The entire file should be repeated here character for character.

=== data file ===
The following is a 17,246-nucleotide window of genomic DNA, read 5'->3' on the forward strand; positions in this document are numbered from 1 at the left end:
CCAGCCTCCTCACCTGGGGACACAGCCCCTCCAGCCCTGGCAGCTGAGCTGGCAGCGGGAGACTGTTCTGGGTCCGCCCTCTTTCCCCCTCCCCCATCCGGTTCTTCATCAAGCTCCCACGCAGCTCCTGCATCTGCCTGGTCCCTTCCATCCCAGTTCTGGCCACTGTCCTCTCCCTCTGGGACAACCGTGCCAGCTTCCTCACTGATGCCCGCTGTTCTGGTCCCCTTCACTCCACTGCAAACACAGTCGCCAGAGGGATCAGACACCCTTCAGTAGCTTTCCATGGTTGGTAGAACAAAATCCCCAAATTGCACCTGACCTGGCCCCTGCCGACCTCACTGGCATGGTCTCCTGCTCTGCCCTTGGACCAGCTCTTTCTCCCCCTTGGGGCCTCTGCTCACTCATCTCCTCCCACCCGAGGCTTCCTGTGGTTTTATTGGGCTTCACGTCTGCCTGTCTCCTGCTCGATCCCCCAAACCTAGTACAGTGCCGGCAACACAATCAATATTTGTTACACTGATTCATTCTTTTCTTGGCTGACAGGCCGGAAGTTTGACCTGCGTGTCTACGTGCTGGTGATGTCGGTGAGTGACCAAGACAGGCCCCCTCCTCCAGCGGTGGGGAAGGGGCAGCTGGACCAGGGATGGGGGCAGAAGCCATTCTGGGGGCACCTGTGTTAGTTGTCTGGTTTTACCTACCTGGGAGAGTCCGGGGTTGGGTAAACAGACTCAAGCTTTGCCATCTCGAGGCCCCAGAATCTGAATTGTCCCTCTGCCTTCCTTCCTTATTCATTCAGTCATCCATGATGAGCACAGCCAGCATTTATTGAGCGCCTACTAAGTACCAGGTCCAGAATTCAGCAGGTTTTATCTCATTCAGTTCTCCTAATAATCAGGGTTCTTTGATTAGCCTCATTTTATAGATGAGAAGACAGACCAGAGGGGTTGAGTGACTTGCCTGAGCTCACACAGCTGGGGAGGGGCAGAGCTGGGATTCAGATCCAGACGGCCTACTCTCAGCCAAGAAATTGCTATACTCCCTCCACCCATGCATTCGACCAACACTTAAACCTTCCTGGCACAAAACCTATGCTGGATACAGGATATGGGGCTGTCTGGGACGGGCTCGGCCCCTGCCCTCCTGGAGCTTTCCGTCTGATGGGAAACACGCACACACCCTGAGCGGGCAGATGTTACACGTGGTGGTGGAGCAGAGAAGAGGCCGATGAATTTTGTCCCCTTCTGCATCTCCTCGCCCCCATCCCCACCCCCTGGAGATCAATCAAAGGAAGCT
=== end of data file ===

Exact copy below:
The following is a 17,246-nucleotide window of genomic DNA, read 5'->3' on the forward strand; positions in this document are numbered from 1 at the left end:
CCAGCCTCCTCACCTGGGGACACAGCCCCTCCAGCCCTGGCAGCTGAGCTGGCAGCGGGAGACTGTTCTGGGTCCGCCCTCTTTCCCCCTCCCCCATCCGGTTCTTCATCAAGCTCCCACGCAGCTCCTGCATCTGCCTGGTCCCTTCCATCCCAGTTCTGGCCACTGTCCTCTCCCTCTGGGACAACCGTGCCAGCTTCCTCACTGATGCCCGCTGTTCTGGTCCCCTTCACTCCACTGCAAACACAGTCGCCAGAGGGATCAGACACCCTTCAGTAGCTTTCCATGGTTGGTAGAACAAAATCCCCAAATTGCACCTGACCTGGCCCCTGCCGACCTCACTGGCATGGTCTCCTGCTCTGCCCTTGGACCAGCTCTTTCTCCCCCTTGGGGCCTCTGCTCACTCATCTCCTCCCACCCGAGGCTTCCTGTGGTTTTATTGGGCTTCACGTCTGCCTGTCTCCTGCTCGATCCCCCAAACCTAGTACAGTGCCGGCAACACAATCAATATTTGTTACACTGATTCATTCTTTTCTTGGCTGACAGGCCGGAAGTTTGACCTGCGTGTCTACGTGCTGGTGATGTCGGTGAGTGACCAAGACAGGCCCCCTCCTCCAGCGGTGGGGAAGGGGCAGCTGGACCAGGGATGGGGGCAGAAGCCATTCTGGGGGCACCTGTGTTAGTTGTCTGGTTTTACCTACCTGGGAGAGTCCGGGGTTGGGTAAACAGACTCAAGCTTTGCCATCTCGAGGCCCCAGAATCTGAATTGTCCCTCTGCCTTCCTTCCTTATTCATTCAGTCATCCATGATGAGCACAGCCAGCATTTATTGAGCGCCTACTAAGTACCAGGTCCAGAATTCAGCAGGTTTTATCTCATTCAGTTCTCCTAATAATCAGGGTTCTTTGATTAGCCTCATTTTATAGATGAGAAGACAGACCAGAGGGGTTGAGTGACTTGCCTGAGCTCACACAGCTGGGGAGGGGCAGAGCTGGGATTCAGATCCAGACGGCCTACTCTCAGCCAAGAAATTGCTATACTCCCTCCACCCATGCATTCGACCAACACTTAAACCTTCCTGGCACAAAACCTATGCTGGATACAGGATATGGGGCTGTCTGGGACGGGCTCGGCCCCTGCCCTCCTGGAGCTTTCCGTCTGATGGGAAACACGCACACACCCTGAGCGGGCAGATGTTACACGTGGTGGTGGAGCAGAGAAGAGGCCGATGAATTTTGTCCCCTTCTGCATCTCCTCGCCCCCATCCCCACCCCCTGGAGATCAATCAAAGGAAGCT